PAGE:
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Meeting Workforce Needs

With the tech industry accounting for 7.1 percent of U.S. GDP, employment in the industry surged to more than 6.7 million people in 2015. As tech continues to grow, so will the number of new hires needed to keep up with the pace. “There are 500,000 open tech jobs today, and that number is expected to double in the next five years,” Spitz says. “It’s pure math. It’s very difficult to see how we can meet the technology workforce needs if we’re literally leaving more than half of the available talent pool sitting on the bench.”

Economic Fairness

Seeing more women into technology leadership roles could help level the economic playing field, in an industry where females typically hold the lower-paying positions. Currently the highest-paying tech job in the New York market is an application developer, and 80% of these jobs are held by men. The lowest paying job in the tech field is as a medical lab technician, and more than 60% of those jobs are held by women. “We can’t afford to have women sitting on the sidelines of the opportunity to lift themselves out of poverty and into the middle class,” says Spitz.

The Human Race

There’s a more existential reason we need more women in technology leadership roles. Take for example, the observation by futurist Ray Kurzweil that technology is the evolution of human biology.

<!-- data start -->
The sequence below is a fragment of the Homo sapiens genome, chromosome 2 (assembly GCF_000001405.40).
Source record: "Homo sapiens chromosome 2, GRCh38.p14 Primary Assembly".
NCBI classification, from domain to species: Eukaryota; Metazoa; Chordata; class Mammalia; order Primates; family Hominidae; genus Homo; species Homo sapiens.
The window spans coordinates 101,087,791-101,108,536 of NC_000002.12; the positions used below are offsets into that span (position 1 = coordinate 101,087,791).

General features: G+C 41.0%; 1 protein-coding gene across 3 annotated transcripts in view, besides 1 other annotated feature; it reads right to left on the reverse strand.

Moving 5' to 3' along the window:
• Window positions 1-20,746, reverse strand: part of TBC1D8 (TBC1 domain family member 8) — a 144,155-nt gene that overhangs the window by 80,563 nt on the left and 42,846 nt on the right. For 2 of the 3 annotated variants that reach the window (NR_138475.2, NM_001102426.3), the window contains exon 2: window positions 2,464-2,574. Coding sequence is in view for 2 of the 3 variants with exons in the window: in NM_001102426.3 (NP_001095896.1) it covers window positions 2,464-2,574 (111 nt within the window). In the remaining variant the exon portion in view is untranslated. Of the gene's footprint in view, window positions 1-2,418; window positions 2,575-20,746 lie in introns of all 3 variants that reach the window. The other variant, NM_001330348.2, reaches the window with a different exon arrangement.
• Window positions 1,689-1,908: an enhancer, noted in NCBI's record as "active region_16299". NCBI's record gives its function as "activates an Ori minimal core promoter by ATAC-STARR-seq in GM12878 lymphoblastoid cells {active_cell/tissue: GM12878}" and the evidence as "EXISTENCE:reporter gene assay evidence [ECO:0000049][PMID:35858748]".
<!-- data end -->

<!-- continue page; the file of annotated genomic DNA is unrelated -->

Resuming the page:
“Just think about that for a second,” Spitz challenged the crowd. “We are hurtling towards a time when our biology will be equal parts technology and physiology. Think about the implications for the human race, if technology is destined to be the essence of who we are as a species, if it’s developed largely under the leadership and guidance of a single gender.”

The Bottom Line

Gender diversity and leadership in tech is an urgent issue to address, not merely to offer balance to a male-dominated industry, but because of the strength and impact of its ripple effect.

How are you – as an entrepreneur, company, or individual – encouraging gender diversity in tech? What other factors should be considered? Let us know via @letsPropel. For more learnings from the Propelify Innovation Festival visit


Advantage|Forbes Books: Climbing Up and Giving Back

How Successful Women are Building Their Businesses And  Making a Difference


Jen Coffel lost her mother, father and best friend to cancer in less than two years. In 2010, she partnered with her long-time friend and cancer survivor Kim Bavilacqua to create Handing H.O.P.E., a nonprofit supporting children with cancer. She is responsible for the vision, strategy, and national fundraising efforts for Handing H.O.P.E. and the Lollipop Tree Project as it grows and expands across the country.

Handing H.O.P.E.’s mission is to bring smiles to children battling cancer nationwide. They provide sugar-free lollipop trees to children’s cancer clinics, hospitals, and camps across the country in the hope of brightening a child’s day.